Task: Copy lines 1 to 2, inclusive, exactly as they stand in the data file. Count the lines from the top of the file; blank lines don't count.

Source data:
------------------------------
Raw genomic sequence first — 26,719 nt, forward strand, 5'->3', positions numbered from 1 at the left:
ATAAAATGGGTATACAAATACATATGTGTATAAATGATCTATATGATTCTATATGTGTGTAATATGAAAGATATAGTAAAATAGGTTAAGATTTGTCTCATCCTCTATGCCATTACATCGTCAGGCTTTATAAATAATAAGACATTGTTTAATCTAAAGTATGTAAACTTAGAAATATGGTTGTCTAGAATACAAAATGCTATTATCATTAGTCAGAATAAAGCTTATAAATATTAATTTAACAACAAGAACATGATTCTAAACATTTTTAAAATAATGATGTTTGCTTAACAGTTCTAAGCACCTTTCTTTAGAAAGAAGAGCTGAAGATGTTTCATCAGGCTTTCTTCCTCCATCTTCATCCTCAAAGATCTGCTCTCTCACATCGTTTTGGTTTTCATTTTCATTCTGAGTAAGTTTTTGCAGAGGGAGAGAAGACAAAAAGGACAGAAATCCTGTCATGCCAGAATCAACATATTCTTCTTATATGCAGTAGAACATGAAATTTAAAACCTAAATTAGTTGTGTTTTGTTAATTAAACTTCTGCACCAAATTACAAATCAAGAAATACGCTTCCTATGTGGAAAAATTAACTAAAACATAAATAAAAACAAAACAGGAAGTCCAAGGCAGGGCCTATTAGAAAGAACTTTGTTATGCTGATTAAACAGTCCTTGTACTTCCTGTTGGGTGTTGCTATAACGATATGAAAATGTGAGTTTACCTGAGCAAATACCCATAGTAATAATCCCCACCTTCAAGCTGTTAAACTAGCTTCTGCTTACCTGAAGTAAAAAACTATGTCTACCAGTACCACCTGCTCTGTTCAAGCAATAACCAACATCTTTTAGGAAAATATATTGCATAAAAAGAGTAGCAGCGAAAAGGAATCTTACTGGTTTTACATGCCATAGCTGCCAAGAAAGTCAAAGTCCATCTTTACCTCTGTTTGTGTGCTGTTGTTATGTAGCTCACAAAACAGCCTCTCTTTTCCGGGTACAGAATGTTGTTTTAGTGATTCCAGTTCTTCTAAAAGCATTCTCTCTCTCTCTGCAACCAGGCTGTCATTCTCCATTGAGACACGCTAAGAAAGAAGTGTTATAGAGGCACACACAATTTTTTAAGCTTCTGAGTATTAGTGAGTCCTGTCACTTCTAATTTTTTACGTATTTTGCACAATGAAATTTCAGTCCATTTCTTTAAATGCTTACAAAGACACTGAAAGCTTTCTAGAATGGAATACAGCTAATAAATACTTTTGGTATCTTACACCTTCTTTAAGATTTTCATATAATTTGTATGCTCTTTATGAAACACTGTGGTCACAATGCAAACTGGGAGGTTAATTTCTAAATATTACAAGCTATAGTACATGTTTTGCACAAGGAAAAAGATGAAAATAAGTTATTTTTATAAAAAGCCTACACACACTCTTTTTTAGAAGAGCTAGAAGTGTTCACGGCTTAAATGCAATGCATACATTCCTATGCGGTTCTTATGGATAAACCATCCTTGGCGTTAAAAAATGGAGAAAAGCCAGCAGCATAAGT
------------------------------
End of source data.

Raw genomic sequence first — 26,719 nt, forward strand, 5'->3', positions numbered from 1 at the left:
ATAAAATGGGTATACAAATACATATGTGTATAAATGATCTATATGATTCTATATGTGTGTAATATGAAAGATATAGTAAAATAGGTTAAGATTTGTCTCATCCTCTATGCCATTACATCGTCAGGCTTTATAAATAATAAGACATTGTTTAATCTAAAGTATGTAAACTTAGAAATATGGTTGTCTAGAATACAAAATGCTATTATCATTAGTCAGAATAAAGCTTATAAATATTAATTTAACAACAAGAACATGATTCTAAACATTTTTAAAATAATGATGTTTGCTTAACAGTTCTAAGCACCTTTCTTTAGAAAGAAGAGCTGAAGATGTTTCATCAGGCTTTCTTCCTCCATCTTCATCCTCAAAGATCTGCTCTCTCACATCGTTTTGGTTTTCATTTTCATTCTGAGTAAGTTTTTGCAGAGGGAGAGAAGACAAAAAGGACAGAAATCCTGTCATGCCAGAATCAACATATTCTTCTTATATGCAGTAGAACATGAAATTTAAAACCTAAATTAGTTGTGTTTTGTTAATTAAACTTCTGCACCAAATTACAAATCAAGAAATACGCTTCCTATGTGGAAAAATTAACTAAAACATAAATAAAAACAAAACAGGAAGTCCAAGGCAGGGCCTATTAGAAAGAACTTTGTTATGCTGATTAAACAGTCCTTGTACTTCCTGTTGGGTGTTGCTATAACGATATGAAAATGTGAGTTTACCTGAGCAAATACCCATAGTAATAATCCCCACCTTCAAGCTGTTAAACTAGCTTCTGCTTACCTGAAGTAAAAAACTATGTCTACCAGTACCACCTGCTCTGTTCAAGCAATAACCAACATCTTTTAGGAAAATATATTGCATAAAAAGAGTAGCAGCGAAAAGGAATCTTACTGGTTTTACATGCCATAGCTGCCAAGAAAGTCAAAGTCCATCTTTACCTCTGTTTGTGTGCTGTTGTTATGTAGCTCACAAAACAGCCTCTCTTTTCCGGGTACAGAATGTTGTTTTAGTGATTCCAGTTCTTCTAAAAGCATTCTCTCTCTCTCTGCAACCAGGCTGTCATTCTCCATTGAGACACGCTAAGAAAGAAGTGTTATAGAGGCACACACAATTTTTTAAGCTTCTGAGTATTAGTGAGTCCTGTCACTTCTAATTTTTTACGTATTTTGCACAATGAAATTTCAGTCCATTTCTTTAAATGCTTACAAAGACACTGAAAGCTTTCTAGAATGGAATACAGCTAATAAATACTTTTGGTATCTTACACCTTCTTTAAGATTTTCATATAATTTGTATGCTCTTTATGAAACACTGTGGTCACAATGCAAACTGGGAGGTTAATTTCTAAATATTACAAGCTATAGTACATGTTTTGCACAAGGAAAAAGATGAAAATAAGTTATTTTTATAAAAAGCCTACACACACTCTTTTTTAGAAGAGCTAGAAGTGTTCACGGCTTAAATGCAATGCATACATTCCTATGCGGTTCTTATGGATAAACCATCCTTGGCGTTAAAAAATGGAGAAAAGCCAGCAGCATAAGT